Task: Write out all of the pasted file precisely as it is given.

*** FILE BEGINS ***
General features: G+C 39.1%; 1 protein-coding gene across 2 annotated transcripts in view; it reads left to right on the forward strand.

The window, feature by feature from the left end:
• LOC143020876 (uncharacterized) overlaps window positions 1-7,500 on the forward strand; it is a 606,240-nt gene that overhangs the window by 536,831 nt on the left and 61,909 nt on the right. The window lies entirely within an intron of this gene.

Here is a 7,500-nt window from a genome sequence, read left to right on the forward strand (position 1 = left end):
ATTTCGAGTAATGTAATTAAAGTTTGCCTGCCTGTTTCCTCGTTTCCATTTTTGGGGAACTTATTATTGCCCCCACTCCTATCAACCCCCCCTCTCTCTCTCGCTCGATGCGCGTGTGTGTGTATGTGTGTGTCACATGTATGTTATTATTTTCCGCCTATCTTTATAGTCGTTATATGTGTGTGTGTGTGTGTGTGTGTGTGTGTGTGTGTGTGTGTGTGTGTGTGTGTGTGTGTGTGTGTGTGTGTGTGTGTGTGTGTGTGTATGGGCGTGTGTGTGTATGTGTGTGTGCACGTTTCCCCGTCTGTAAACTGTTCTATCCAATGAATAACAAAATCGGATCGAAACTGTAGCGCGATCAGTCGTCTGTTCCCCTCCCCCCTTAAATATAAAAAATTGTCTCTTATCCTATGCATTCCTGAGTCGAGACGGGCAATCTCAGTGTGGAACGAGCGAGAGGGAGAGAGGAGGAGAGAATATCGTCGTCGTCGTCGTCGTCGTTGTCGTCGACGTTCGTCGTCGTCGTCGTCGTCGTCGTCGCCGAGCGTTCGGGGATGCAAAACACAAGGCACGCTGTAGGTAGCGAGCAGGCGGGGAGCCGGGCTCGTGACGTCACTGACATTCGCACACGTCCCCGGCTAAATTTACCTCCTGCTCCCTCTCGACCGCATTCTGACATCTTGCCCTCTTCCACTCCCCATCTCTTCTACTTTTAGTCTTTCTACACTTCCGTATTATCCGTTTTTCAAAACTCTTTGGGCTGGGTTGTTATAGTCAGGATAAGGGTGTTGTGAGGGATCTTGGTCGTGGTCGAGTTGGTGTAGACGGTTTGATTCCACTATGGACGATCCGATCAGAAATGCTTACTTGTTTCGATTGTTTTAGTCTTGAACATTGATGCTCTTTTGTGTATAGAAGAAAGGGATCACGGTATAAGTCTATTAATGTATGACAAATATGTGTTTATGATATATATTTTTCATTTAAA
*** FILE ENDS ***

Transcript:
General features: G+C 39.1%; 1 protein-coding gene across 2 annotated transcripts in view; it reads left to right on the forward strand.

The window, feature by feature from the left end:
• LOC143020876 (uncharacterized) overlaps window positions 1-7,500 on the forward strand; it is a 606,240-nt gene that overhangs the window by 536,831 nt on the left and 61,909 nt on the right. The window lies entirely within an intron of this gene.

Here is a 7,500-nt window from a genome sequence, read left to right on the forward strand (position 1 = left end):
ATTTCGAGTAATGTAATTAAAGTTTGCCTGCCTGTTTCCTCGTTTCCATTTTTGGGGAACTTATTATTGCCCCCACTCCTATCAACCCCCCCTCTCTCTCTCGCTCGATGCGCGTGTGTGTGTATGTGTGTGTCACATGTATGTTATTATTTTCCGCCTATCTTTATAGTCGTTATATGTGTGTGTGTGTGTGTGTGTGTGTGTGTGTGTGTGTGTGTGTGTGTGTGTGTGTGTGTGTGTGTGTGTGTGTGTGTGTGTGTGTGTATGGGCGTGTGTGTGTATGTGTGTGTGCACGTTTCCCCGTCTGTAAACTGTTCTATCCAATGAATAACAAAATCGGATCGAAACTGTAGCGCGATCAGTCGTCTGTTCCCCTCCCCCCTTAAATATAAAAAATTGTCTCTTATCCTATGCATTCCTGAGTCGAGACGGGCAATCTCAGTGTGGAACGAGCGAGAGGGAGAGAGGAGGAGAGAATATCGTCGTCGTCGTCGTCGTCGTTGTCGTCGACGTTCGTCGTCGTCGTCGTCGTCGTCGTCGCCGAGCGTTCGGGGATGCAAAACACAAGGCACGCTGTAGGTAGCGAGCAGGCGGGGAGCCGGGCTCGTGACGTCACTGACATTCGCACACGTCCCCGGCTAAATTTACCTCCTGCTCCCTCTCGACCGCATTCTGACATCTTGCCCTCTTCCACTCCCCATCTCTTCTACTTTTAGTCTTTCTACACTTCCGTATTATCCGTTTTTCAAAACTCTTTGGGCTGGGTTGTTATAGTCAGGATAAGGGTGTTGTGAGGGATCTTGGTCGTGGTCGAGTTGGTGTAGACGGTTTGATTCCACTATGGACGATCCGATCAGAAATGCTTACTTGTTTCGATTGTTTTAGTCTTGAACATTGATGCTCTTTTGTGTATAGAAGAAAGGGATCACGGTATAAGTCTATTAATGTATGACAAATATGTGTTTATGATATATATTTTTCATTTAAA